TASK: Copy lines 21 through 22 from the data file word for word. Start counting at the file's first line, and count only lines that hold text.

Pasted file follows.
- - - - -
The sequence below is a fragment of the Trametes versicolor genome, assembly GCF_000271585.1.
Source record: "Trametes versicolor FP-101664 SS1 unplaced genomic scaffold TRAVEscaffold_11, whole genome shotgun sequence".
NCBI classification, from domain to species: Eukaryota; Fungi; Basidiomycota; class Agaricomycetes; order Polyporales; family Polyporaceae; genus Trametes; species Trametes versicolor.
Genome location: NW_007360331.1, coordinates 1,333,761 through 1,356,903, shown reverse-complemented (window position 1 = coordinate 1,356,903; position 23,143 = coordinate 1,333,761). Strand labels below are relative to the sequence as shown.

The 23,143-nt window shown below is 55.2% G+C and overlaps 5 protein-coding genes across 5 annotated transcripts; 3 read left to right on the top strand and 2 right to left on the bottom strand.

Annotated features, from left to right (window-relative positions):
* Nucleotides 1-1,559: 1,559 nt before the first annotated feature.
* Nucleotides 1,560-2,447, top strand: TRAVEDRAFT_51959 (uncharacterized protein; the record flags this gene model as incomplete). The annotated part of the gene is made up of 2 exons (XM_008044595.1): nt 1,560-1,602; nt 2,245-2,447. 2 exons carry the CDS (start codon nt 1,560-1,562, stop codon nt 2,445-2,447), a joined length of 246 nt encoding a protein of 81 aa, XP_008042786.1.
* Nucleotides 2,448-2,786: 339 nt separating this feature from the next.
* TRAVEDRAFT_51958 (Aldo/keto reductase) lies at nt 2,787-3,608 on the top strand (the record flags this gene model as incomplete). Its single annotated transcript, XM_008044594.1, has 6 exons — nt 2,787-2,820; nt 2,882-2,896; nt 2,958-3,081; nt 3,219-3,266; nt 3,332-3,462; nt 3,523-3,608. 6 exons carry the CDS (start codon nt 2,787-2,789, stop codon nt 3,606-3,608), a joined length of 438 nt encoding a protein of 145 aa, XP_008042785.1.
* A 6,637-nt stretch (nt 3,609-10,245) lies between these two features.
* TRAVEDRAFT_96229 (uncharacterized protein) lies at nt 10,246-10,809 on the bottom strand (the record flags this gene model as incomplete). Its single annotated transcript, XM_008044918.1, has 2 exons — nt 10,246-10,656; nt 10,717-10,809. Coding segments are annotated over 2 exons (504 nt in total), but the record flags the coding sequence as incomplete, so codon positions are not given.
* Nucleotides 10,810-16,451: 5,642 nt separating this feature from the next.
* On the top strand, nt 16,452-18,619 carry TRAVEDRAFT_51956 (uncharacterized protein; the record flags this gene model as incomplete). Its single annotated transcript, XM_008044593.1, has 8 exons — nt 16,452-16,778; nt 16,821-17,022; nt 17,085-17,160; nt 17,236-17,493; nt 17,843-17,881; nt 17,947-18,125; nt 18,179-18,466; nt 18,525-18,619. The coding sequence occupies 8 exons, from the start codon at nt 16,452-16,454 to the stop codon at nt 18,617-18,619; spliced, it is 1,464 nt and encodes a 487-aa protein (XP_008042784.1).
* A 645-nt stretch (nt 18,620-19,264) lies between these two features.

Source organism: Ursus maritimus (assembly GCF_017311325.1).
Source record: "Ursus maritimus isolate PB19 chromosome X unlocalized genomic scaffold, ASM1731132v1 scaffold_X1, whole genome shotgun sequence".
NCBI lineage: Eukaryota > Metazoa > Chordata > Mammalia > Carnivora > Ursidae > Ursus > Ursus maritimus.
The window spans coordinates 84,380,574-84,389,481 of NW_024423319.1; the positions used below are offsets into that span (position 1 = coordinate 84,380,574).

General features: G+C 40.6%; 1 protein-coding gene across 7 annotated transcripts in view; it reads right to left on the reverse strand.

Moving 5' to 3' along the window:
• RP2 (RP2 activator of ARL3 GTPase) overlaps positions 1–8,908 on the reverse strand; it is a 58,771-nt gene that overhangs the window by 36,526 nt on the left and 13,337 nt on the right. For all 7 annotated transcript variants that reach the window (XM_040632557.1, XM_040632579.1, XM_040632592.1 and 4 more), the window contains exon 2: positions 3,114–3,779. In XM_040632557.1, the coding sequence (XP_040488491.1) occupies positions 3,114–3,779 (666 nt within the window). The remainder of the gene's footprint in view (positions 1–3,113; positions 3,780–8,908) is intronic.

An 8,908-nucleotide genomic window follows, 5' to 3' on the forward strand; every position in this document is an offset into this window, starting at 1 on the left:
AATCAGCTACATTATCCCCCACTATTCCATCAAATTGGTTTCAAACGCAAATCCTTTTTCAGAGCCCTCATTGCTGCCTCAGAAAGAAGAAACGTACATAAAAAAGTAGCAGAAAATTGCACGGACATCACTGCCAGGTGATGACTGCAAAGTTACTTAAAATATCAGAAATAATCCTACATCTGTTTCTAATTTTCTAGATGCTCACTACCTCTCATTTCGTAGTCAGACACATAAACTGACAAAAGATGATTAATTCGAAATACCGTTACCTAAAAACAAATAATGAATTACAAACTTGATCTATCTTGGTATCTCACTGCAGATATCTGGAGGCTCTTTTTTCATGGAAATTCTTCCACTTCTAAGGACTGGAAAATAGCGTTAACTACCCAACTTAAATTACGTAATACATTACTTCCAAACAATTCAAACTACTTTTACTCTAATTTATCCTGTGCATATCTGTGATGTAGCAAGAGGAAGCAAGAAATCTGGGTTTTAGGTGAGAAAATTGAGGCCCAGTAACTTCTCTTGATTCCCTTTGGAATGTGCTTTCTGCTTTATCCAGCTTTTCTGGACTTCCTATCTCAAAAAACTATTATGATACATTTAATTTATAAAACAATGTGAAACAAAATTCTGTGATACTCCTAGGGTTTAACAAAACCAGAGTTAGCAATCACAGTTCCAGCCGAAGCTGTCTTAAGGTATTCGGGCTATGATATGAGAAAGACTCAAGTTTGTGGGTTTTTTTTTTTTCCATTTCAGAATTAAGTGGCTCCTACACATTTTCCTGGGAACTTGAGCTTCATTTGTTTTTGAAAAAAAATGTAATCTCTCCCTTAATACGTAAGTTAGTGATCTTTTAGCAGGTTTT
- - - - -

Moving 5' to 3' along the window:
• RP2 (RP2 activator of ARL3 GTPase) overlaps positions 1–8,908 on the reverse strand; it is a 58,771-nt gene that overhangs the window by 36,526 nt on the left and 13,337 nt on the right. For all 7 annotated transcript variants that reach the window (XM_040632557.1, XM_040632579.1, XM_040632592.1 and 4 more), the window contains exon 2: positions 3,114–3,779. In XM_040632557.1, the coding sequence (XP_040488491.1) occupies positions 3,114–3,779 (666 nt within the window). The remainder of the gene's footprint in view (positions 1–3,113; positions 3,780–8,908) is intronic.